Small Increases To Employer Premiums Could Shift Millions Of People To The Exchanges And Add Billions To Federal Outlays
Author: Daniel R. Austin, Anna Luan, Louise L. Wang, Jay Bhattacharya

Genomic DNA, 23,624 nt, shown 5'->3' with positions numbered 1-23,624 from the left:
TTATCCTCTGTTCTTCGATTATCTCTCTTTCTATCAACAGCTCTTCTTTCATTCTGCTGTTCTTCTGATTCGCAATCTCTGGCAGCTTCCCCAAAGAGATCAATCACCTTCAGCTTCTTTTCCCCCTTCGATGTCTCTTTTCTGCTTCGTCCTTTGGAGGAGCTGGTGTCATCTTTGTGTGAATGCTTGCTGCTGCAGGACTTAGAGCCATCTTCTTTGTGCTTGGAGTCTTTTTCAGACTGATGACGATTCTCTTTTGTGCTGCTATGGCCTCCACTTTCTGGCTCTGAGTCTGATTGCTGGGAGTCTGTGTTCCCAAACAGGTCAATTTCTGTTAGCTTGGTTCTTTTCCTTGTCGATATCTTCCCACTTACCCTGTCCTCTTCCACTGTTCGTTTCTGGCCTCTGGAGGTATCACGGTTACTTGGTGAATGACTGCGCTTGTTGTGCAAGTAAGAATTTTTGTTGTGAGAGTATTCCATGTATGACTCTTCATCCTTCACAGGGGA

The Affordable Care Act will expand insurance coverage to more than twenty-five million Americans, partly through subsidized private insurance available from newly created health insurance exchanges for people with incomes of 133–400 percent of the federal poverty level. The act will alter the financial incentive structure for employers and influence their decisions on whether or not to offer their employees coverage. These decisions, in turn, will affect federal outlays and revenues through several mechanisms. We model the sensitivity of federal costs for the insurance exchange coverage provision of the Affordable Care Act using the nationally representative Medical Expenditure Panel Survey data set. We assess revenues and subsidy outlays for premiums and cost sharing for individuals purchasing private insurance through exchanges. Our findings show that changing theoretical premium contribution levels by just $100 could induce 2.25 million individuals to transition to exchanges and increase federal outlays by $6.7 billion. Policy makers and analysts should pay especially careful attention to participation rates as the act’s implementation continues.